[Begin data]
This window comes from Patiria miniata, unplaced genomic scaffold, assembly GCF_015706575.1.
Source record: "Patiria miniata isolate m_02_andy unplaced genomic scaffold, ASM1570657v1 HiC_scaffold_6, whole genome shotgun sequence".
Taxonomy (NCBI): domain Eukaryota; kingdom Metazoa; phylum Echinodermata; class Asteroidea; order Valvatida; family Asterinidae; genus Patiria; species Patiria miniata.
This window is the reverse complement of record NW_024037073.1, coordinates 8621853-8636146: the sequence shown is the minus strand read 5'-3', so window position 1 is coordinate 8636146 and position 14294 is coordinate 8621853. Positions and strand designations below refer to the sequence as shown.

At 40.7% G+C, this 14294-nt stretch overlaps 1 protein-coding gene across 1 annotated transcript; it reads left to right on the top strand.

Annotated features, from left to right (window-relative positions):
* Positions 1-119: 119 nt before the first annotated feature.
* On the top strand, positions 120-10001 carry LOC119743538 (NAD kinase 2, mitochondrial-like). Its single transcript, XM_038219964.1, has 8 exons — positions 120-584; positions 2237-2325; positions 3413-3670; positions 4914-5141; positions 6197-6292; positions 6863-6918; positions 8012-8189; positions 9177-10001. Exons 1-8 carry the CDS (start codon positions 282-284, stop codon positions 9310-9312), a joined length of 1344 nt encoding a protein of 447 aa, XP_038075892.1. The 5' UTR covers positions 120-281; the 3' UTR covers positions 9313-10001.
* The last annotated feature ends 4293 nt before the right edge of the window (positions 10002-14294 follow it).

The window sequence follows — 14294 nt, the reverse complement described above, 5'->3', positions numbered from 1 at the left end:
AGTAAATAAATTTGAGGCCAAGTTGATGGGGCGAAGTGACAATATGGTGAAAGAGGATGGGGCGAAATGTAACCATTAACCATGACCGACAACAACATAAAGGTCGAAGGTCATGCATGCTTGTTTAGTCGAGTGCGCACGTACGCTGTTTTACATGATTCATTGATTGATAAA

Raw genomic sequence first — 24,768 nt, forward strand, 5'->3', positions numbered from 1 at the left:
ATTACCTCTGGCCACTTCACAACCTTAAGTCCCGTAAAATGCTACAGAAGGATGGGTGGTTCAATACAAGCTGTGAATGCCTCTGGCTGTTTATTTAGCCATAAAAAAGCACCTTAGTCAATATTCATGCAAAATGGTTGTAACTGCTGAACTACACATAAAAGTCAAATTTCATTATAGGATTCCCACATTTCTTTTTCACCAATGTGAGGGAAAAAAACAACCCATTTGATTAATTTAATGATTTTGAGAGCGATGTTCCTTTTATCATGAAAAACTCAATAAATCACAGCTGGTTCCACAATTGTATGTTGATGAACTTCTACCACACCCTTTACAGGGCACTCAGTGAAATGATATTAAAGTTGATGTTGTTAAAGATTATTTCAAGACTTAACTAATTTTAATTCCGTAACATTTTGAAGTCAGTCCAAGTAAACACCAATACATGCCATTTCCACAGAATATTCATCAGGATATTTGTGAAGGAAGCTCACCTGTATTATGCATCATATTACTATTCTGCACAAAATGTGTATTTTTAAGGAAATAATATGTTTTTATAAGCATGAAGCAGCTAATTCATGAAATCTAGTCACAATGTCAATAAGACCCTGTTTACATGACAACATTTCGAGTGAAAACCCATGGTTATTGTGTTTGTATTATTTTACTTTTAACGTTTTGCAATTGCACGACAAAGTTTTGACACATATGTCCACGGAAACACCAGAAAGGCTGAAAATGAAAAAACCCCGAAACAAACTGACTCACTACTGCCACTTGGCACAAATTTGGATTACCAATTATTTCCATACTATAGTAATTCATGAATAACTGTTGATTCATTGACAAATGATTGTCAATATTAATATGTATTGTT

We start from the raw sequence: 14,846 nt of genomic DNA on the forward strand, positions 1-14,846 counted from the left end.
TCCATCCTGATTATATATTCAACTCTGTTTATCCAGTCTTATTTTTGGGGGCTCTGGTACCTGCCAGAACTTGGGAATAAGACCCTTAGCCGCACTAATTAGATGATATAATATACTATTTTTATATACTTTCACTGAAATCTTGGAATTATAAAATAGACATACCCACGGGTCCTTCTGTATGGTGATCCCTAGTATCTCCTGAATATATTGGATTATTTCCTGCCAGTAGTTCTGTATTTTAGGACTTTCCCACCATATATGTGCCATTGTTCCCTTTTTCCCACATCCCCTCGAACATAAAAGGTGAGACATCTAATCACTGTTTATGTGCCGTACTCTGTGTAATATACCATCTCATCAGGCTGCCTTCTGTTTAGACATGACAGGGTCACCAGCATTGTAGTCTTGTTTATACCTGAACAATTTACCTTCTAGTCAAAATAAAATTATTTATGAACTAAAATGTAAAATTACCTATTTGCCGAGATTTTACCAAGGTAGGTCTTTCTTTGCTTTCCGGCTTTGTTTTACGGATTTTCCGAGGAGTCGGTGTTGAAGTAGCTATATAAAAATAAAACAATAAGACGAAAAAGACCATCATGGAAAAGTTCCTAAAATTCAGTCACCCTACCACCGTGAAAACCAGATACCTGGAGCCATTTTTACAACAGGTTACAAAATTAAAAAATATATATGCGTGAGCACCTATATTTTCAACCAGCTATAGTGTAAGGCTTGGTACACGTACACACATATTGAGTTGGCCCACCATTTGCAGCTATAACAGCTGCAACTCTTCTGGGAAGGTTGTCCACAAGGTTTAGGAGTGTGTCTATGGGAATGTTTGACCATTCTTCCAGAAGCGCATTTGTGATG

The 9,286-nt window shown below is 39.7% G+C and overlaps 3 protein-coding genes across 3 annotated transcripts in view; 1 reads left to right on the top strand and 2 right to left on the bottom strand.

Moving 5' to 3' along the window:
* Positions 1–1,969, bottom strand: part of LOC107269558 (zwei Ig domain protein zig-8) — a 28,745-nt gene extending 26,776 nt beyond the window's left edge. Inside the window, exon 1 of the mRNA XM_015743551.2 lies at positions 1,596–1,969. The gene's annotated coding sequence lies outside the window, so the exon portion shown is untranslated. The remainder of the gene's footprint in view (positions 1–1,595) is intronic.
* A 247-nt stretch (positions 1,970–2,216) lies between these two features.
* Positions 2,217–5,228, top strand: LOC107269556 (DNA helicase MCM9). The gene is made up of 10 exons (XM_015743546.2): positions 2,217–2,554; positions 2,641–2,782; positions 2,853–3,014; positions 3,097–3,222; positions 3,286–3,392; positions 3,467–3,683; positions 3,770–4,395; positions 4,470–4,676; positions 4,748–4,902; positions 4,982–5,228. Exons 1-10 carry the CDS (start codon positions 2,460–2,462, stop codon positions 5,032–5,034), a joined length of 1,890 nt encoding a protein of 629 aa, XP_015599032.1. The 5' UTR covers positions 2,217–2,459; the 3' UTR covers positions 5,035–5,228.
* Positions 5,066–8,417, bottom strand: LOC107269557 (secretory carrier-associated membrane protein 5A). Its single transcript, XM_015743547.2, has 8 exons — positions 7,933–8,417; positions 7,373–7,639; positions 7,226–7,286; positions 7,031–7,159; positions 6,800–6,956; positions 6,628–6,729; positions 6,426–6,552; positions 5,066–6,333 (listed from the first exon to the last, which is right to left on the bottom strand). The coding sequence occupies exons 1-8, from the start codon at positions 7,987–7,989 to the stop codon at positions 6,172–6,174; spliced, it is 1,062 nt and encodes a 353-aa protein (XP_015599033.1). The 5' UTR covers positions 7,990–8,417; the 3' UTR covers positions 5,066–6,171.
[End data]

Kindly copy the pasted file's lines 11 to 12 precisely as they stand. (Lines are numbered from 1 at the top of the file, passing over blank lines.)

AGTAAATAAATTTGAGGCCAAGTTGATGGGGCGAAGTGACAATATGGTGAAAGAGGATGGGGCGAAATGTAACCATTAACCATGACCGACAACAACATAAAGGTCGAAGGTCATGCATGCTTGTTTAGTCGAGTGCGCACGTACGCTGTTTTACATGATTCATTGATTGATAAA

Raw genomic sequence first — 24,768 nt, forward strand, 5'->3', positions numbered from 1 at the left: